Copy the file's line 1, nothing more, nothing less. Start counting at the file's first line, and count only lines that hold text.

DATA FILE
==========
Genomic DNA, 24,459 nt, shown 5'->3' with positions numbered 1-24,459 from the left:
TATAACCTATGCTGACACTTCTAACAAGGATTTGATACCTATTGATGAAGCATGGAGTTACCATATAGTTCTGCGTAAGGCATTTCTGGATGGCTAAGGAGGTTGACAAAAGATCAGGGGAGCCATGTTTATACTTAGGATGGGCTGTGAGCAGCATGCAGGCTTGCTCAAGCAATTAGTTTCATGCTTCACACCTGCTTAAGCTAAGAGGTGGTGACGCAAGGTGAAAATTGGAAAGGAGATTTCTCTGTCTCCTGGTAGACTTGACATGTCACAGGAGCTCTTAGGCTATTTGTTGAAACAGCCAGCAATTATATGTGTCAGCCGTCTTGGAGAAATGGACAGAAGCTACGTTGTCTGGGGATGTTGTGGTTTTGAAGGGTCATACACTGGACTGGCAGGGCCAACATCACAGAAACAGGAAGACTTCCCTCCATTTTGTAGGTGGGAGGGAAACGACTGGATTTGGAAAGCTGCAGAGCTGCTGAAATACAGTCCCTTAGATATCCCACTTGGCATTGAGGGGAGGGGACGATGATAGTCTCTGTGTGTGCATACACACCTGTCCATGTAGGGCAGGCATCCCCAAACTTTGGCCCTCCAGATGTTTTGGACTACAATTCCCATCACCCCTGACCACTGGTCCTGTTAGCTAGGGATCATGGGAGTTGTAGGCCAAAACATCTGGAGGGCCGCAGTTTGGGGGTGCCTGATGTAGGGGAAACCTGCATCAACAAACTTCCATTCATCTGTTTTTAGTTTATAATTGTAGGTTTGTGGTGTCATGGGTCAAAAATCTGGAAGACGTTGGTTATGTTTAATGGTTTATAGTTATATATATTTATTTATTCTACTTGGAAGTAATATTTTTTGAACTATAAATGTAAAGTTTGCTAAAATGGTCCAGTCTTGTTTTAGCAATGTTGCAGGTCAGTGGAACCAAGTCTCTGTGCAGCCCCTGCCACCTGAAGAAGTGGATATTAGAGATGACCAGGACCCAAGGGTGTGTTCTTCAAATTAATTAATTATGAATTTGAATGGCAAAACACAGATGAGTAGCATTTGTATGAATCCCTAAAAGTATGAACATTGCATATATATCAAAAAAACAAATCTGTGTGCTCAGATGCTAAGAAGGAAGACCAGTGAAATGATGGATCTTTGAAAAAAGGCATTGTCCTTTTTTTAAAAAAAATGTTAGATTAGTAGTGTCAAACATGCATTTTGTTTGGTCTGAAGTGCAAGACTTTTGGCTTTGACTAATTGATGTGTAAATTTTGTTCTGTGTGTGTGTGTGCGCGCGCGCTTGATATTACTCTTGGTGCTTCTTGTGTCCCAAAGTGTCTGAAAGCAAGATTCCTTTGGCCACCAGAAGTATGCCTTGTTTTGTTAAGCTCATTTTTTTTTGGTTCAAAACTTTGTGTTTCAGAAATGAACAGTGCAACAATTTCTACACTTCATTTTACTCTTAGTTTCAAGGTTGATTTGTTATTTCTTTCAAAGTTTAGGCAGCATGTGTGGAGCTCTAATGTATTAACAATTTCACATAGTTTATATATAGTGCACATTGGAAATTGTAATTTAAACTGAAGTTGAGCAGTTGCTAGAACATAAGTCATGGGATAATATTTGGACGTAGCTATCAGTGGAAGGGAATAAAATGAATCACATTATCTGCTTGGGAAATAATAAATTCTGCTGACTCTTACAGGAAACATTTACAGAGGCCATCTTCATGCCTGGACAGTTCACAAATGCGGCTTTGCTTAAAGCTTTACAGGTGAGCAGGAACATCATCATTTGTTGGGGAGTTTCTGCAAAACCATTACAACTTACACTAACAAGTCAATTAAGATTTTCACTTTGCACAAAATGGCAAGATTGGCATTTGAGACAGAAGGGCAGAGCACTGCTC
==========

Genomic DNA, 24,459 nt, shown 5'->3' with positions numbered 1-24,459 from the left: